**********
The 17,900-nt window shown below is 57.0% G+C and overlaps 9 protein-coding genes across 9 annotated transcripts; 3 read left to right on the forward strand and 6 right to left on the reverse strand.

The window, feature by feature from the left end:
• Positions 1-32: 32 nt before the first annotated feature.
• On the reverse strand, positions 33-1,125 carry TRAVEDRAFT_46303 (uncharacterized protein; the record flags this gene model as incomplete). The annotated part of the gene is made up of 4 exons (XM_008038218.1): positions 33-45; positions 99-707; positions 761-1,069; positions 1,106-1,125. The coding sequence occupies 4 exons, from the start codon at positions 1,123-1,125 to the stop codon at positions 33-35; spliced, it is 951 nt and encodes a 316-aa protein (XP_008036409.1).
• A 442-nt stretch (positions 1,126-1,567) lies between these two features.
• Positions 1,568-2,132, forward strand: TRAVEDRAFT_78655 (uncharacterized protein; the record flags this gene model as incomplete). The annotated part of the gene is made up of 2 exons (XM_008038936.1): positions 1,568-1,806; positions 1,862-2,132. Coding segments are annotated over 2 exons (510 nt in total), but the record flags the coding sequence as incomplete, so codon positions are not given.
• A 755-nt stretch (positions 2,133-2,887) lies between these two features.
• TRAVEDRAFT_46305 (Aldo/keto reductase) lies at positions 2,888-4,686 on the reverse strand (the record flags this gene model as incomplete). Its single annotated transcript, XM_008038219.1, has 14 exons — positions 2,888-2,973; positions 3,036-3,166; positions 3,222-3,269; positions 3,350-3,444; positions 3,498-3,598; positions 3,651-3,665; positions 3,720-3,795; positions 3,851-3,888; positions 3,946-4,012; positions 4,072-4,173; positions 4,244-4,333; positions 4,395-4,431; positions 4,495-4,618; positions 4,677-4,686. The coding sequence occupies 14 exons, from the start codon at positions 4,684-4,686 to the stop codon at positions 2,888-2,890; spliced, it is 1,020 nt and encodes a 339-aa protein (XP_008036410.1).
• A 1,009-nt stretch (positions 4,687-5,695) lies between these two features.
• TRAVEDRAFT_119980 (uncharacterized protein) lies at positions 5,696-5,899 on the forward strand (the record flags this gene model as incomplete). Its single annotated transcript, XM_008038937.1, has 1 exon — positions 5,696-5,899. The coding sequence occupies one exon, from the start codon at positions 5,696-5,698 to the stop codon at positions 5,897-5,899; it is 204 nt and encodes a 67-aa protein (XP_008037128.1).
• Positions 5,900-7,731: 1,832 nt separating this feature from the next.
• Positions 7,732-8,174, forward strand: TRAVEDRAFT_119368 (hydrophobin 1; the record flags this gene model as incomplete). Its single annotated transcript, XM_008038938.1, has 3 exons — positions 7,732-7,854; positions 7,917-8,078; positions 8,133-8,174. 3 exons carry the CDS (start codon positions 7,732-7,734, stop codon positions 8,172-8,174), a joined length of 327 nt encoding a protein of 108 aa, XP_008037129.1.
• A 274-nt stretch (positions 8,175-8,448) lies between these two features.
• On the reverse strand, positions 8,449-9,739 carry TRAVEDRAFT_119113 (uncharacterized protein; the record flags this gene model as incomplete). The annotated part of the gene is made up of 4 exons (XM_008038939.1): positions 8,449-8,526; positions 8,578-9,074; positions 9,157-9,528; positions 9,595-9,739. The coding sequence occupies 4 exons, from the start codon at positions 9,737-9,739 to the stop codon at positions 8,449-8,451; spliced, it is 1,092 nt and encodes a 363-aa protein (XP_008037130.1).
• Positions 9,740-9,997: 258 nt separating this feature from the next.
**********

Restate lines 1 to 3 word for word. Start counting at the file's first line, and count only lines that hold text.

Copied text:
The 17,900-nt window shown below is 57.0% G+C and overlaps 9 protein-coding genes across 9 annotated transcripts; 3 read left to right on the forward strand and 6 right to left on the reverse strand.

The window, feature by feature from the left end:
• Positions 1-32: 32 nt before the first annotated feature.